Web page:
Doktorska disertacija Paleomagnetic and geochronologic constraints on the Miocene evolution of semi-isolated basins in southeastern Europe

Type
Thesis
Authors
ISBN 13
9789085707691 
Category
Doktorat  [ Browse Items ]
Edition
 
Publication Year
2011 
Publisher
Utrecht University, Netherlands 
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Abstract
https://www.scribd.com/doc/249949501/Paleomagnetic-and-geochronologic-constraints-on-the-Miocene-evolution-of-semi-isolated-basins-in-southeastern-Europe 
Description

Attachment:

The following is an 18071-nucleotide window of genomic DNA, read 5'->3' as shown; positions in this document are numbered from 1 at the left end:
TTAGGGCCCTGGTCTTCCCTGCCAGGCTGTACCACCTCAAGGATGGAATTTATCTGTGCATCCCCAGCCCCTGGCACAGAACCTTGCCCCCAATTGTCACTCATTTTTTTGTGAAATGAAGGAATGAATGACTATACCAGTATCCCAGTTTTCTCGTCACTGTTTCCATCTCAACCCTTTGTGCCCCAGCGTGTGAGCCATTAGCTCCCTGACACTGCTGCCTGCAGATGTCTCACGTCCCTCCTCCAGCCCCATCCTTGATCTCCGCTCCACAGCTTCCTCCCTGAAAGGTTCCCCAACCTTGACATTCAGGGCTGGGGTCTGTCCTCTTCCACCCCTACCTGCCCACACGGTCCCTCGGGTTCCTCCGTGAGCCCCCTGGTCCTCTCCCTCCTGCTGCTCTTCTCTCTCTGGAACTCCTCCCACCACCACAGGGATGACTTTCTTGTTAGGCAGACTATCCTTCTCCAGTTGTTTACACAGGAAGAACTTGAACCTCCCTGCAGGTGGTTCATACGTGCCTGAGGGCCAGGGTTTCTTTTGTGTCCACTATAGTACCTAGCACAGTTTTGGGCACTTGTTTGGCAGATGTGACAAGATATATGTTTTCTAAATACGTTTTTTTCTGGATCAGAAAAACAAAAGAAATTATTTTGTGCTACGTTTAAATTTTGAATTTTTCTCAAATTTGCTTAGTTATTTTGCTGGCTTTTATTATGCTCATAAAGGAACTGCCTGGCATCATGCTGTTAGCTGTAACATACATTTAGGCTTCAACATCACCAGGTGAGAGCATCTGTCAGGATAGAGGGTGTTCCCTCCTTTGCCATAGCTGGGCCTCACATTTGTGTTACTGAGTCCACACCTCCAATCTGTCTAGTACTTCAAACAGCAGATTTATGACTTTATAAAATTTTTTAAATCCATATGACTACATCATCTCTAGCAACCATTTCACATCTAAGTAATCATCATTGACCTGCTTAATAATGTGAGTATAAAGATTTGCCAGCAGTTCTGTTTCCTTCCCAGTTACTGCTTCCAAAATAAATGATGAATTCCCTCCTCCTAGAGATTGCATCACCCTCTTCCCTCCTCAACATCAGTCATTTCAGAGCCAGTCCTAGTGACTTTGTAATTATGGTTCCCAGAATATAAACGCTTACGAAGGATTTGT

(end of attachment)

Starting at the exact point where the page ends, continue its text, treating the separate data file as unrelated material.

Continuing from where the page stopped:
This thesis addresses the Miocene evolution of the Central Paratethys and neighboring Dinaride Mountains. The Central Paratethys was a vast epicontinental sea covering most of central and southeastern Europe during the Oligo-Miocene. The Dinarides were situated along the southwestern border of the former Central Paratethys, separating it from the Mediterranean. An extensive long-lived lake system thrived in the orogen’s intra-montane basins during the Late Oligocene and Miocene. The intrinsic isolation of the Dinaride Lakes and the progressive isolation of the Paratethys led to severe faunal endemism, which hampers straightforward biostratigraphic correlation of their deposits to radio-isotopically or cyclostratigraphically dated sedimentary records elsewhere. High resolution age constraints are thus generally lacking, which obstructs global or even regional correlation of events apparent in the geological record and thus limits our insight in the geodynamic and paleogeographic history of southeastern Europe. This is, in our opinion, one of the most fundamental geological problems to be solved in this area. The main objective of this thesis is therefore to provide new age constraints for the Dinaride Lake System and Central Paratethys applying radio-isotopic, cyclostratigraphic and magnetostratigraphic dating methods. We first turn to the Dinaride Lake System and construct chronologies for lacustrine deposition in the Sinj, Livno Tomislavgrad, Gacko, Banovići, and South Pannonian Basins. We synthesize the acquired results and supplement these with tectonic rotations of the area, using new paleomagnetic data and a compilation of existing data for the Dinarides and Adria. A first phase of intra-montane basin formation occurred in the late Oligocene when strike-slip faulting penetrated into the orogen. A second phase of basin formation took place between 18 and 13 Ma, concurrent with profound extension in the neighbouring Pannonian Basin. The Dinarides did not experience any significant tectonic rotation since the late Oligocene. These results significantly improve our insight in the post-orogenic evolution of the Dinarides and resolve the apparent controversy between structural geological and paleomagnetic rotation estimates for the Dinarides as well as Adria. The Middle Miocene evolution of the Central Paratethys is characterized by multiple isolation events. We present a new chronology for the catastrophic Badenian Salinity Crisis which triggered evaporite deposition in large parts of the sea and exterminated a great number of its species. Evaporite deposition began at 13.81±0.08 Ma, shortly after glacial event Mi-3b. The global sea level fall that occurred in conjunction with the Mi-3b event most likely restricted the open marine connection with the Mediterranean trapping salt in the deep Paratethys basins. The entire event is estimated to have lasted 200 to 600 kyr. Normal marine conditions were restored in the Central Paratethys after the salinity crisis. A new chronostratigraphy for the Middle Miocene infill of the Transylvanian Basin indicates that renewed isolation at the transition from the Badenian to the Sarmatian stage, reflected again in a distinctive faunal turnover, occurred at 12.80±0.05 Ma. The final isolation and transition from marine to fresh water occurred at 11.3 Ma concurrent with enhanced uplift in the Carpathians and a 20° clockwise rotation of the Transylvanian Basin. Chronostratigraphy, Paratethys, Dinaride Lake System, Transylvanian Basin, Badenian Salinity Crisis Increased insight in the timing of formation and disappearance of marine and lacustrine basins in southeastern Europe during the Miocene, and improved constraints on the incipience of major environmental changes in these basins, leads to a better understanding of the geodynamic and climatic forcing factors at play in the hodgepodge of the Africa-Europe collision zone. The timing of the origin, evolution and disappearance of semi-isolated marine and lacustrine basins in southeastern Europe during the Miocene, and the paleo-environmental changes affecting their evolution. 
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